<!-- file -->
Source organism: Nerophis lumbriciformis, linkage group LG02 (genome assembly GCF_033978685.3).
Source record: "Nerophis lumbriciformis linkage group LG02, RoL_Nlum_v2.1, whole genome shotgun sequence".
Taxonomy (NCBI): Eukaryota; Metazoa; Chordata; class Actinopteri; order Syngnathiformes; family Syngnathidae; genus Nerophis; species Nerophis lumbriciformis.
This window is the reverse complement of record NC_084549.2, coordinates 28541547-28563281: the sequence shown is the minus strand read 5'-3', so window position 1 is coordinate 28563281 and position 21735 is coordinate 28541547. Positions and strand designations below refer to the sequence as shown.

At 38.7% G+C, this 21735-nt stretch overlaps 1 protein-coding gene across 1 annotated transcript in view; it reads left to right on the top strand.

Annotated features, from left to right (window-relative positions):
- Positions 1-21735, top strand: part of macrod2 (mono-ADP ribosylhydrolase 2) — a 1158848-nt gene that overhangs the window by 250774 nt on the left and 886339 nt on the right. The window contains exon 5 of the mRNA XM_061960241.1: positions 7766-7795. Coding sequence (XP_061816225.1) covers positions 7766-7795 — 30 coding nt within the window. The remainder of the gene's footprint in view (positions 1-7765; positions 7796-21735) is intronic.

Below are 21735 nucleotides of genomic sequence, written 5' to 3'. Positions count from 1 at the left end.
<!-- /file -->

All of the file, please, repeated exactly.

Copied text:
Source organism: Nerophis lumbriciformis, linkage group LG02 (genome assembly GCF_033978685.3).
Source record: "Nerophis lumbriciformis linkage group LG02, RoL_Nlum_v2.1, whole genome shotgun sequence".
Taxonomy (NCBI): Eukaryota; Metazoa; Chordata; class Actinopteri; order Syngnathiformes; family Syngnathidae; genus Nerophis; species Nerophis lumbriciformis.
This window is the reverse complement of record NC_084549.2, coordinates 28541547-28563281: the sequence shown is the minus strand read 5'-3', so window position 1 is coordinate 28563281 and position 21735 is coordinate 28541547. Positions and strand designations below refer to the sequence as shown.

At 38.7% G+C, this 21735-nt stretch overlaps 1 protein-coding gene across 1 annotated transcript in view; it reads left to right on the top strand.

Annotated features, from left to right (window-relative positions):
- Positions 1-21735, top strand: part of macrod2 (mono-ADP ribosylhydrolase 2) — a 1158848-nt gene that overhangs the window by 250774 nt on the left and 886339 nt on the right. The window contains exon 5 of the mRNA XM_061960241.1: positions 7766-7795. Coding sequence (XP_061816225.1) covers positions 7766-7795 — 30 coding nt within the window. The remainder of the gene's footprint in view (positions 1-7765; positions 7796-21735) is intronic.

Below are 21735 nucleotides of genomic sequence, written 5' to 3'. Positions count from 1 at the left end.